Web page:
This newest Panasonic AVCCAM camcorder is the first to enjoy the benefits of advanced SDXC media card compatibility in addition to existing SDHC card support.  (SDXC is the newest SD memory card specification that supports memory capacities above 32GB up to 2TB). With two SD slots, the AF100 can record up to 12 hours on two 64GB SDXC cards in PH mode

The AG-AF100 will be available by the end of 2010. Panasonic will support the AF100 with a three-year limited warranty (one year plus two extra years upon registration).

source: panasonic.com

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  • http://www.florephoto.com Florian

    Price?

  • Nathan Bonsal

    Okay, this is officially awesome.

  • don

    Admin – Did anyone catch the specification for the lens shown on the new camcorder? Using a magnified glass it looks like a 13-75mm or maybe the rumored new 12-75/f2.5-3.3 lens for the GH2 and GP1?

    I was surprised to not see 1080P/50/60 HD so maybe the global shutter and sensor is not ready yet? Any more details on the sensor used? I expect this new sensor and HD capabilities is also what may be used in the GH2 and GP1?

    • admin

      Hi Don! No Global Shutter and no details about the sensor. I will try ot catch some infos but I suspect this will not the be the final and real specs.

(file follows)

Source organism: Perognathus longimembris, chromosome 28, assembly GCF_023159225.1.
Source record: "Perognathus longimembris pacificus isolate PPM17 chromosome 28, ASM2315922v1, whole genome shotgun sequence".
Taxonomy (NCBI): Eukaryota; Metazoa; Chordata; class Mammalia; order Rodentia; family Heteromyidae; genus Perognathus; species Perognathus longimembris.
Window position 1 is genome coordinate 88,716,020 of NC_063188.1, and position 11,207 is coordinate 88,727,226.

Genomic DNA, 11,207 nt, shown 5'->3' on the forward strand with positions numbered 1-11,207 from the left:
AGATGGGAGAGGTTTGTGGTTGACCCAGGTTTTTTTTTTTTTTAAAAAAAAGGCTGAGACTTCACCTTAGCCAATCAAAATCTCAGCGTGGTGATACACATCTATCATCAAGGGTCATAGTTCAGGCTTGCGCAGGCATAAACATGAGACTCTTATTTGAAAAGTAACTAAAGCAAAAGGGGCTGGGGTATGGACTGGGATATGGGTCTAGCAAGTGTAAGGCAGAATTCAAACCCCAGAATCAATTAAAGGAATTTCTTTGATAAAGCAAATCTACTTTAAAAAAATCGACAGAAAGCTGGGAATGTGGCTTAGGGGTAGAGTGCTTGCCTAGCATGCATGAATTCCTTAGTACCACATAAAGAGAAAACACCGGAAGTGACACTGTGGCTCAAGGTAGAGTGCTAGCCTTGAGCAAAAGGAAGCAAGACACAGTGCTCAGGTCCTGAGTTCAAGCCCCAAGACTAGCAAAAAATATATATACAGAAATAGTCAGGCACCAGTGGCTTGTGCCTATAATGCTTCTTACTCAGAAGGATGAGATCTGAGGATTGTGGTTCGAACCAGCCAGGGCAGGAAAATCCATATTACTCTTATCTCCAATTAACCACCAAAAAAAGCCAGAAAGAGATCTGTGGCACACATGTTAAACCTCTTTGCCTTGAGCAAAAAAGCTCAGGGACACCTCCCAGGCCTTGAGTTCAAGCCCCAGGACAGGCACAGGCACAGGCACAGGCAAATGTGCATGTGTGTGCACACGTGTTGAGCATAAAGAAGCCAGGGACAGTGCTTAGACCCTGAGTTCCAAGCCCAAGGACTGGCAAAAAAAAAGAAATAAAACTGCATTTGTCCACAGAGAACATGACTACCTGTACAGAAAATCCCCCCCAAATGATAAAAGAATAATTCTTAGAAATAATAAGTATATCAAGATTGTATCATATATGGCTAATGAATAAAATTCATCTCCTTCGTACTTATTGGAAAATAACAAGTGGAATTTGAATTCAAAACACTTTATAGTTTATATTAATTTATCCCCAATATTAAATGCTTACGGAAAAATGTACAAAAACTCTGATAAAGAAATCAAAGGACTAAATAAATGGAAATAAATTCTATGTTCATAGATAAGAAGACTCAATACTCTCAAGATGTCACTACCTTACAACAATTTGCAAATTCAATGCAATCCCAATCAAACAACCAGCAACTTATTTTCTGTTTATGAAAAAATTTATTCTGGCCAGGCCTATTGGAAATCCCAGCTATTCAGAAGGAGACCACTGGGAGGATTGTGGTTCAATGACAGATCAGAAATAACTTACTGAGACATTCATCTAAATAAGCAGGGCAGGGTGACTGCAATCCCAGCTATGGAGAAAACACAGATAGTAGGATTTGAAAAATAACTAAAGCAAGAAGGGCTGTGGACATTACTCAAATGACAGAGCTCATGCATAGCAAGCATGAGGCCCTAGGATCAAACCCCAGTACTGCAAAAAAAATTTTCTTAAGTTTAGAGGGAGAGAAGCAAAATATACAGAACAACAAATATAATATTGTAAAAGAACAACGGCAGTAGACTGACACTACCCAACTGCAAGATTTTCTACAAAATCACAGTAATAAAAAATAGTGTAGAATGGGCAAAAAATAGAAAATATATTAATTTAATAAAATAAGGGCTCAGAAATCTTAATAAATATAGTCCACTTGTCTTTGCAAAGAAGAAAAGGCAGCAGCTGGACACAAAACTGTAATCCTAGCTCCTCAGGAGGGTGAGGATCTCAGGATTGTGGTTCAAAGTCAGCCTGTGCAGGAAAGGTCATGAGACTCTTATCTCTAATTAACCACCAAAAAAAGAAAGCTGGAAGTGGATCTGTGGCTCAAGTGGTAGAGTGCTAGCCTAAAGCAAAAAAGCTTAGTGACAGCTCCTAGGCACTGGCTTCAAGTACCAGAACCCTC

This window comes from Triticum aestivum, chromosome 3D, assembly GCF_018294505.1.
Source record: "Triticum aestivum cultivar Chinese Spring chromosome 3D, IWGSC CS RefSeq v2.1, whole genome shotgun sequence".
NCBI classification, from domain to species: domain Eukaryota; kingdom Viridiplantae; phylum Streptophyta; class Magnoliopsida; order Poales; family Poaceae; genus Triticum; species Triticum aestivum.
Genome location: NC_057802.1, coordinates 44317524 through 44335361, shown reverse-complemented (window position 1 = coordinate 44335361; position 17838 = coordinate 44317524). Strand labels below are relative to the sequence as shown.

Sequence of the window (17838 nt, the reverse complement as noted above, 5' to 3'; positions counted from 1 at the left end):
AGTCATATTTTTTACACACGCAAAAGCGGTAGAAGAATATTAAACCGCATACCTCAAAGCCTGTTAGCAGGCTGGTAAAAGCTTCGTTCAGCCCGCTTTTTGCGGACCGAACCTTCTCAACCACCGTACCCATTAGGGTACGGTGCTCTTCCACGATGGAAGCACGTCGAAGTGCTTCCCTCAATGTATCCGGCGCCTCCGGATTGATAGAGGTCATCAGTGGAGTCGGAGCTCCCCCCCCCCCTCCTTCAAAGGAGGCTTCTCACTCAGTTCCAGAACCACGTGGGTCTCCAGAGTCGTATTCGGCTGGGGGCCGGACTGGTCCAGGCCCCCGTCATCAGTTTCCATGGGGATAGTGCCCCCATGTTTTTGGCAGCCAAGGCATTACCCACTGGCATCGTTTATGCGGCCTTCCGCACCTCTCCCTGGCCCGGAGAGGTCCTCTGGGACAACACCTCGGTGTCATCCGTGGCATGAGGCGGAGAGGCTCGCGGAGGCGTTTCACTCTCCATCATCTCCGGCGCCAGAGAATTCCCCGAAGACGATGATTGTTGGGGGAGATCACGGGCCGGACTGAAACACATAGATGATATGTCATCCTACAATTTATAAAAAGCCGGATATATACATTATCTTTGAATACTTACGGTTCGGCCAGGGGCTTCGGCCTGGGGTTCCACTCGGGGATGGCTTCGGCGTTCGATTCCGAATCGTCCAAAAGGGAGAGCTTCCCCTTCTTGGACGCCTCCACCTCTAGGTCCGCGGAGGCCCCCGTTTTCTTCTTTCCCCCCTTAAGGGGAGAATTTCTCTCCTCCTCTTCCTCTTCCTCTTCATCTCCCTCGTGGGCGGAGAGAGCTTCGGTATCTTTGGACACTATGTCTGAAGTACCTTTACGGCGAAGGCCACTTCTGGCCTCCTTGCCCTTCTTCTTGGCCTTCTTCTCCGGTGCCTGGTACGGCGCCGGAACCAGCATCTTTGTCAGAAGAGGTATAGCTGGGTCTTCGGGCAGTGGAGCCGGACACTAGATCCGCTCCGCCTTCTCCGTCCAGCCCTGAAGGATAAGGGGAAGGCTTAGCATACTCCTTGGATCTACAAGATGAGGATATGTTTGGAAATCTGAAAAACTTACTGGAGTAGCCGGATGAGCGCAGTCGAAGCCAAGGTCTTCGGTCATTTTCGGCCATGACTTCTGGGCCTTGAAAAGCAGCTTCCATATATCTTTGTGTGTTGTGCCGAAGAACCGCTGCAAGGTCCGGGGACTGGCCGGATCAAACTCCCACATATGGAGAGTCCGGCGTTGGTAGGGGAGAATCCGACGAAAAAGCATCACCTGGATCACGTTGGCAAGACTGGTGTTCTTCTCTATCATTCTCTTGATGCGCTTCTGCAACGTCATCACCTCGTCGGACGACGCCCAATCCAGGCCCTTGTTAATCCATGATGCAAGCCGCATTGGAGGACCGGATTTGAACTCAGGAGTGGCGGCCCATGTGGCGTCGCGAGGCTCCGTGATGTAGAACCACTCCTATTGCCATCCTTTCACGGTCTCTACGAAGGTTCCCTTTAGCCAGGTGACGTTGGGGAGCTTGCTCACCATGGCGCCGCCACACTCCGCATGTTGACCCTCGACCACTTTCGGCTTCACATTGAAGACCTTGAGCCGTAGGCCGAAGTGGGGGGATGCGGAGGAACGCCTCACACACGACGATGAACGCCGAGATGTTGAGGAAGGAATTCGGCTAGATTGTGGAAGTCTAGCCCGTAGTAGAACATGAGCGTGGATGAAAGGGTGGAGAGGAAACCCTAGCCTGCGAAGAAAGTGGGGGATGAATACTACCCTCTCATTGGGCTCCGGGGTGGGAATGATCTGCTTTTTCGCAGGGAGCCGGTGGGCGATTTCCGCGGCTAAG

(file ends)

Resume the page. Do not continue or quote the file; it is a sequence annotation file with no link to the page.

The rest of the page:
• Abi

    Sounds good. Panasonic generally delivers high quality electronic goods, and they are #1 here in Japan for almost everything (toilet washlets, AC, etc).

  • Abi

    @don: I’m sure that lens is 14-140mm. The maximum range is 3-digits and it looks awfully like 14-140. As far as I remember, 12-75mm is a fake rumor, created at a same time with panasonic G2 rumor that is shown to be false.

  • N!co

    The lens is the 14-140 HD. Go to the source (panasonic.com press release) and click on the picture, you’ll get a zip with the picture in HD.

  • http://thephoblographer.com Chris Gampat

    I hope they come out with some nice new cinema primes for it then. Perhaps that’s why Leica is now officially part of Micro Four Thirds.

    Oh man, dude, I creamed my pants reading this.

  • marcram

    Looks sweet. This will be great for pro video users. Hopefully the price is low for home users. Maybe the GH2 will get this tech too.

    I hope this sensor is native 1080 resolution.

  • Adrian Lewis

    Wonderful! Hopefully the prosumer version will follow in early 2011 … as I doubt I could afford the pro version! :-)

    Something like this would do nicely:-
    http://i528.photobucket.com/albums/dd330/Ajax9000/mFT/mFT-hybrid-camcorder-Sony-HDR-HC-1.png

    Or for the mass market:-
    http://i528.photobucket.com/albums/dd330/Ajax9000/mFT/xacti-1.png

    RE: lens
    The high-res image at http://www2.panasonic.com/webapp/wcs/stores/servlet/prModelDetail?storeId=11301&catalogId=13251&itemId=407080 shows the lens to be the 14-140.

  • rUY

    This could be a very important step of m43, if Sanyo build a smaller m43 camcoder, then, m43 is no longer niche format for public but one of the mainstream for different devices. which lens can simply compatible to each others. I think OM should consider a wider range of products instead of focus on portable m43 for entry level.